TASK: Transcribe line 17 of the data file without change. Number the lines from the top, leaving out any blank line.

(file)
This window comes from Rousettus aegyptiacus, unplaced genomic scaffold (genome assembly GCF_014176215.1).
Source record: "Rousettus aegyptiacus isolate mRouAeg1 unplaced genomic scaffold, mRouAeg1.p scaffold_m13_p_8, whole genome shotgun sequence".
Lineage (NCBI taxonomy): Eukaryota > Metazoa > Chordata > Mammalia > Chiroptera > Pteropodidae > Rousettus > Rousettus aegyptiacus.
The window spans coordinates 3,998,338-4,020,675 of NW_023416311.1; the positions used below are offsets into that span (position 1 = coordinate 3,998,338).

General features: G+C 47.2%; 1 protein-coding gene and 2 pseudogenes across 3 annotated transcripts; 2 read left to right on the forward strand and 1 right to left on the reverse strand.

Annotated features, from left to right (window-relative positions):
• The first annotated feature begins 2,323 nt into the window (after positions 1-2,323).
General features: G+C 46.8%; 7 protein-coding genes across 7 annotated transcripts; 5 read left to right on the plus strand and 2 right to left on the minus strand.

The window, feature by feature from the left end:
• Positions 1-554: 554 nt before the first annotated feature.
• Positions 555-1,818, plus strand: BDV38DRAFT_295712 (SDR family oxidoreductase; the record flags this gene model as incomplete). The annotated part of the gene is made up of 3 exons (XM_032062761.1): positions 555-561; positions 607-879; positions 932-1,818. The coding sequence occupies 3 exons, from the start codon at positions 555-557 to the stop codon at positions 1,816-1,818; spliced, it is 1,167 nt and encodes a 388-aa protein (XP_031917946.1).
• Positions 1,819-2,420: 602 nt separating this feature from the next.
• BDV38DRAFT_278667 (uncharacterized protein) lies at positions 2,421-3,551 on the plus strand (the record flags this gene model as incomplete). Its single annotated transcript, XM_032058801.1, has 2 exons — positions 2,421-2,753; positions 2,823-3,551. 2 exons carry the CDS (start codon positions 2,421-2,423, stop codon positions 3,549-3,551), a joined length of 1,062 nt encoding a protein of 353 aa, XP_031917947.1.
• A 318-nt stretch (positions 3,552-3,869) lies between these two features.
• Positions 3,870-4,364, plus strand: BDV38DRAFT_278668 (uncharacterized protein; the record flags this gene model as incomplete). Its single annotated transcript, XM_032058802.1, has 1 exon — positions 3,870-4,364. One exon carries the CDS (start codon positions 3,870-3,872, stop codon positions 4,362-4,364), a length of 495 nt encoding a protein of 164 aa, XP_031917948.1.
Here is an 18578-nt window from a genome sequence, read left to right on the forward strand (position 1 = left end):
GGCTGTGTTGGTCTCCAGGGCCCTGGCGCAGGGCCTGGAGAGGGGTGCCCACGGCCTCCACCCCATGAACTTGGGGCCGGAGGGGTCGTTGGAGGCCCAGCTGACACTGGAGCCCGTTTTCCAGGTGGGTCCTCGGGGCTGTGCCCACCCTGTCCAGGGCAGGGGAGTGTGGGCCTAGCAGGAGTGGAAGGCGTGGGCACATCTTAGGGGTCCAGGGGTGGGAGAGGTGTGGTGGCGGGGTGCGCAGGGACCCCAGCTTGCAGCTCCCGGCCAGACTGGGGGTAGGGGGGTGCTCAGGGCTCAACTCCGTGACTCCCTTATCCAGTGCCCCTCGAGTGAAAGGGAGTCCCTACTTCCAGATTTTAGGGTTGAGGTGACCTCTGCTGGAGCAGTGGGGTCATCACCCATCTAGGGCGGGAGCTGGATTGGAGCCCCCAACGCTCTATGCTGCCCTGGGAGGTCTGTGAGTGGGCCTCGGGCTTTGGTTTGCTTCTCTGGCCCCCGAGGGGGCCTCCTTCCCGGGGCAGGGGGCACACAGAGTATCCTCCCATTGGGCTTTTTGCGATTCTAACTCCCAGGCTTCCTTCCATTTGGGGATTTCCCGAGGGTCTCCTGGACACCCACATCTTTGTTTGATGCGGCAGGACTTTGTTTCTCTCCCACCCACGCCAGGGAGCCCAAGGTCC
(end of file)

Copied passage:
GGCTGTGTTGGTCTCCAGGGCCCTGGCGCAGGGCCTGGAGAGGGGTGCCCACGGCCTCCACCCCATGAACTTGGGGCCGGAGGGGTCGTTGGAGGCCCAGCTGACACTGGAGCCCGTTTTCCAGGTGGGTCCTCGGGGCTGTGCCCACCCTGTCCAGGGCAGGGGAGTGTGGGCCTAGCAGGAGTGGAAGGCGTGGGCACATCTTAGGGGTCCAGGGGTGGGAGAGGTGTGGTGGCGGGGTGCGCAGGGACCCCAGCTTGCAGCTCCCGGCCAGACTGGGGGTAGGGGGGTGCTCAGGGCTCAACTCCGTGACTCCCTTATCCAGTGCCCCTCGAGTGAAAGGGAGTCCCTACTTCCAGATTTTAGGGTTGAGGTGACCTCTGCTGGAGCAGTGGGGTCATCACCCATCTAGGGCGGGAGCTGGATTGGAGCCCCCAACGCTCTATGCTGCCCTGGGAGGTCTGTGAGTGGGCCTCGGGCTTTGGTTTGCTTCTCTGGCCCCCGAGGGGGCCTCCTTCCCGGGGCAGGGGGCACACAGAGTATCCTCCCATTGGGCTTTTTGCGATTCTAACTCCCAGGCTTCCTTCCATTTGGGGATTTCCCGAGGGTCTCCTGGACACCCACATCTTTGTTTGATGCGGCAGGACTTTGTTTCTCTCCCACCCACGCCAGGGAGCCCAAGGTCC